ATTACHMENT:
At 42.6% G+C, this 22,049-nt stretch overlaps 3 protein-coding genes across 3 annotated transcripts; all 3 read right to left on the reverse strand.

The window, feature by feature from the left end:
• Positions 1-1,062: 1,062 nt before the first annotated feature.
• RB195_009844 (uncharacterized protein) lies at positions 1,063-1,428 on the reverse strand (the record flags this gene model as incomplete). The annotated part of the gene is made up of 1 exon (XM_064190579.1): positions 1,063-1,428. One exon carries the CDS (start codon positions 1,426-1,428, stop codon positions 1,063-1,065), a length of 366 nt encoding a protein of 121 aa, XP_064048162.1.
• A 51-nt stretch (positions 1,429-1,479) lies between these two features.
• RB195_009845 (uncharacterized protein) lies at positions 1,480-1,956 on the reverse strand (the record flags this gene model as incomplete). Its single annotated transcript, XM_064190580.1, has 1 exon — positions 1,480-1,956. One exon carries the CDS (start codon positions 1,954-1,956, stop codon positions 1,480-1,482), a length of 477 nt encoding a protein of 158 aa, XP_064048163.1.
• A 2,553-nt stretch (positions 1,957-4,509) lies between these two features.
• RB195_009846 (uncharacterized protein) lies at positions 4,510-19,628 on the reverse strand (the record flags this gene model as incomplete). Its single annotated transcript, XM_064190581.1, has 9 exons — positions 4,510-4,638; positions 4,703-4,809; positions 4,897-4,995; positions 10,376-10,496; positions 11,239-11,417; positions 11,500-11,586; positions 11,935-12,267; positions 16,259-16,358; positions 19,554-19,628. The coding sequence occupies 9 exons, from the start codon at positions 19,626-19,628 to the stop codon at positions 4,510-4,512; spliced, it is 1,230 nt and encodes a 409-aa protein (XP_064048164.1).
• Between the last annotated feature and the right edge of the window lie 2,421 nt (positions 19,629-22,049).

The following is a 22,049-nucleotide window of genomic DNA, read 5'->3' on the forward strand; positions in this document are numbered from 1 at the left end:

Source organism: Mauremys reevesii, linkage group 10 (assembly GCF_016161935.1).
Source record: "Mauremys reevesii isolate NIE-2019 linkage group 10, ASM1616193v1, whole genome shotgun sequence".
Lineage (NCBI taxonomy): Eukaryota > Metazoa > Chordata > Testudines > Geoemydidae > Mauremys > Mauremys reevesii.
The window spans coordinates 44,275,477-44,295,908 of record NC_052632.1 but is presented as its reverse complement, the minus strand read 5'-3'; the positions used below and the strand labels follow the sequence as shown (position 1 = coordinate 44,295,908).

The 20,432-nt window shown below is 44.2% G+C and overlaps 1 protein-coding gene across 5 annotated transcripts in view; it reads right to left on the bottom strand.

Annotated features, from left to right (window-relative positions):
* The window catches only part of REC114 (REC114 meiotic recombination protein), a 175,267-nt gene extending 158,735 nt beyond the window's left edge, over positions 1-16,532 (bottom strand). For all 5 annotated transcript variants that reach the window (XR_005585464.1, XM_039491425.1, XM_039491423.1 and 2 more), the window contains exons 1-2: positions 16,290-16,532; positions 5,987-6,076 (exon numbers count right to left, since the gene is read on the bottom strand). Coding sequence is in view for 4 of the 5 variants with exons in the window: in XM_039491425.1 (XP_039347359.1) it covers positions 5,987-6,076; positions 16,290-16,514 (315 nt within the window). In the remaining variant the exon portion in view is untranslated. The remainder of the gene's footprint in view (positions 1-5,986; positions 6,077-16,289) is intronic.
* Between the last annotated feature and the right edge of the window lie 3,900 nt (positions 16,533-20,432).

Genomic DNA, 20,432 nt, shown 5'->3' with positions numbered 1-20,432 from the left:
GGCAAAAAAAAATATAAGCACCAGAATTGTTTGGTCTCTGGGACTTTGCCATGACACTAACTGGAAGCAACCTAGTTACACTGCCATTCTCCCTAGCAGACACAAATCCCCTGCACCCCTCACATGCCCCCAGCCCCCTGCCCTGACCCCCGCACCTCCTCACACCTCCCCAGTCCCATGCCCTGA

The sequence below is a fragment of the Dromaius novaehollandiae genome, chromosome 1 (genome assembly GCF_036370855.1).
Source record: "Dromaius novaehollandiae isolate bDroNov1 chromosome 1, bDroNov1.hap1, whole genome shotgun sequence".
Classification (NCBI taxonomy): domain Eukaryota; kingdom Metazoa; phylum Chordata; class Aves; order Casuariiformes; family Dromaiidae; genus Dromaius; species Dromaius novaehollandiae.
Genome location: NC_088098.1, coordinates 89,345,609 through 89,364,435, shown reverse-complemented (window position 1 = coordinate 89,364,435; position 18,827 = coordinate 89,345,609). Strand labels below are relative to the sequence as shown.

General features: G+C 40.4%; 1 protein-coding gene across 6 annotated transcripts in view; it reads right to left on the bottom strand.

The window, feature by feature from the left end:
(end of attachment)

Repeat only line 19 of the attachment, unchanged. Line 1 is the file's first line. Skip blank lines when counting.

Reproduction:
Genomic DNA, 20,432 nt, shown 5'->3' with positions numbered 1-20,432 from the left: